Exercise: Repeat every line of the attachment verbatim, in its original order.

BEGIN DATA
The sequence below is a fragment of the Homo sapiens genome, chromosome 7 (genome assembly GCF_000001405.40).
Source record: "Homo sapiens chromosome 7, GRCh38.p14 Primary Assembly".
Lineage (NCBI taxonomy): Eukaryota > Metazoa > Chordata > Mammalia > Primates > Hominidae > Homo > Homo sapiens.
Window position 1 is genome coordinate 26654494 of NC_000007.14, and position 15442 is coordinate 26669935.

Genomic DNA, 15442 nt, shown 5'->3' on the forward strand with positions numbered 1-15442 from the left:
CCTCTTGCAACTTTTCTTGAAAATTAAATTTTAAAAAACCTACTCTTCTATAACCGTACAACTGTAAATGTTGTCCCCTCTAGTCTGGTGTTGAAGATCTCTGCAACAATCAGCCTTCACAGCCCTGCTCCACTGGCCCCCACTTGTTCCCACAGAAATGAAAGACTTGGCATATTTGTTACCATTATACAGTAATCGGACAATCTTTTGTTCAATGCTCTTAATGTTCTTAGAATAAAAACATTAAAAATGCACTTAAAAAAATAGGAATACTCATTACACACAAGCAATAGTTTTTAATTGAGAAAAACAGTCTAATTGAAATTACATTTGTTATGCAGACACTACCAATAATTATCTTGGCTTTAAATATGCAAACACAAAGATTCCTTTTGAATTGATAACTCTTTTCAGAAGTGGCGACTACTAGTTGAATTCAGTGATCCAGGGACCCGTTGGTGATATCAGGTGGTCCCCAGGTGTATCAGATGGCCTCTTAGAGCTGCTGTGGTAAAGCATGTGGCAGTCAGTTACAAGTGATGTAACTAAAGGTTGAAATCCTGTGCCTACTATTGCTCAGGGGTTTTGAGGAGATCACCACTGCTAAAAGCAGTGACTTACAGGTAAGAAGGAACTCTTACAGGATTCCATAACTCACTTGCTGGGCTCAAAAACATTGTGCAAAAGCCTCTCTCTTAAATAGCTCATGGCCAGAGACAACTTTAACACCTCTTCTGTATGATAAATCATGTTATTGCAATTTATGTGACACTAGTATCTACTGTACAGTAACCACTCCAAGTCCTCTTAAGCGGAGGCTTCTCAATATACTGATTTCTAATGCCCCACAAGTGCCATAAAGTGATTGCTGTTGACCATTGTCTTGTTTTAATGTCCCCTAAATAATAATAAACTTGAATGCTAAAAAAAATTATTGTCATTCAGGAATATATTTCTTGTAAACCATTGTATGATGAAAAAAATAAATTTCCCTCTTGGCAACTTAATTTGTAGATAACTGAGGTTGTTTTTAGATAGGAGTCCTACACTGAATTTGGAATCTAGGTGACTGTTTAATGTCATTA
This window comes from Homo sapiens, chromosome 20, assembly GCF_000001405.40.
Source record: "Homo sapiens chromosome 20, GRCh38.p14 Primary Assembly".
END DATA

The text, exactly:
The sequence below is a fragment of the Homo sapiens genome, chromosome 7 (genome assembly GCF_000001405.40).
Source record: "Homo sapiens chromosome 7, GRCh38.p14 Primary Assembly".
Lineage (NCBI taxonomy): Eukaryota > Metazoa > Chordata > Mammalia > Primates > Hominidae > Homo > Homo sapiens.
Window position 1 is genome coordinate 26654494 of NC_000007.14, and position 15442 is coordinate 26669935.

Genomic DNA, 15442 nt, shown 5'->3' on the forward strand with positions numbered 1-15442 from the left:
CCTCTTGCAACTTTTCTTGAAAATTAAATTTTAAAAAACCTACTCTTCTATAACCGTACAACTGTAAATGTTGTCCCCTCTAGTCTGGTGTTGAAGATCTCTGCAACAATCAGCCTTCACAGCCCTGCTCCACTGGCCCCCACTTGTTCCCACAGAAATGAAAGACTTGGCATATTTGTTACCATTATACAGTAATCGGACAATCTTTTGTTCAATGCTCTTAATGTTCTTAGAATAAAAACATTAAAAATGCACTTAAAAAAATAGGAATACTCATTACACACAAGCAATAGTTTTTAATTGAGAAAAACAGTCTAATTGAAATTACATTTGTTATGCAGACACTACCAATAATTATCTTGGCTTTAAATATGCAAACACAAAGATTCCTTTTGAATTGATAACTCTTTTCAGAAGTGGCGACTACTAGTTGAATTCAGTGATCCAGGGACCCGTTGGTGATATCAGGTGGTCCCCAGGTGTATCAGATGGCCTCTTAGAGCTGCTGTGGTAAAGCATGTGGCAGTCAGTTACAAGTGATGTAACTAAAGGTTGAAATCCTGTGCCTACTATTGCTCAGGGGTTTTGAGGAGATCACCACTGCTAAAAGCAGTGACTTACAGGTAAGAAGGAACTCTTACAGGATTCCATAACTCACTTGCTGGGCTCAAAAACATTGTGCAAAAGCCTCTCTCTTAAATAGCTCATGGCCAGAGACAACTTTAACACCTCTTCTGTATGATAAATCATGTTATTGCAATTTATGTGACACTAGTATCTACTGTACAGTAACCACTCCAAGTCCTCTTAAGCGGAGGCTTCTCAATATACTGATTTCTAATGCCCCACAAGTGCCATAAAGTGATTGCTGTTGACCATTGTCTTGTTTTAATGTCCCCTAAATAATAATAAACTTGAATGCTAAAAAAAATTATTGTCATTCAGGAATATATTTCTTGTAAACCATTGTATGATGAAAAAAATAAATTTCCCTCTTGGCAACTTAATTTGTAGATAACTGAGGTTGTTTTTAGATAGGAGTCCTACACTGAATTTGGAATCTAGGTGACTGTTTAATGTCATTA
This window comes from Homo sapiens, chromosome 20, assembly GCF_000001405.40.
Source record: "Homo sapiens chromosome 20, GRCh38.p14 Primary Assembly".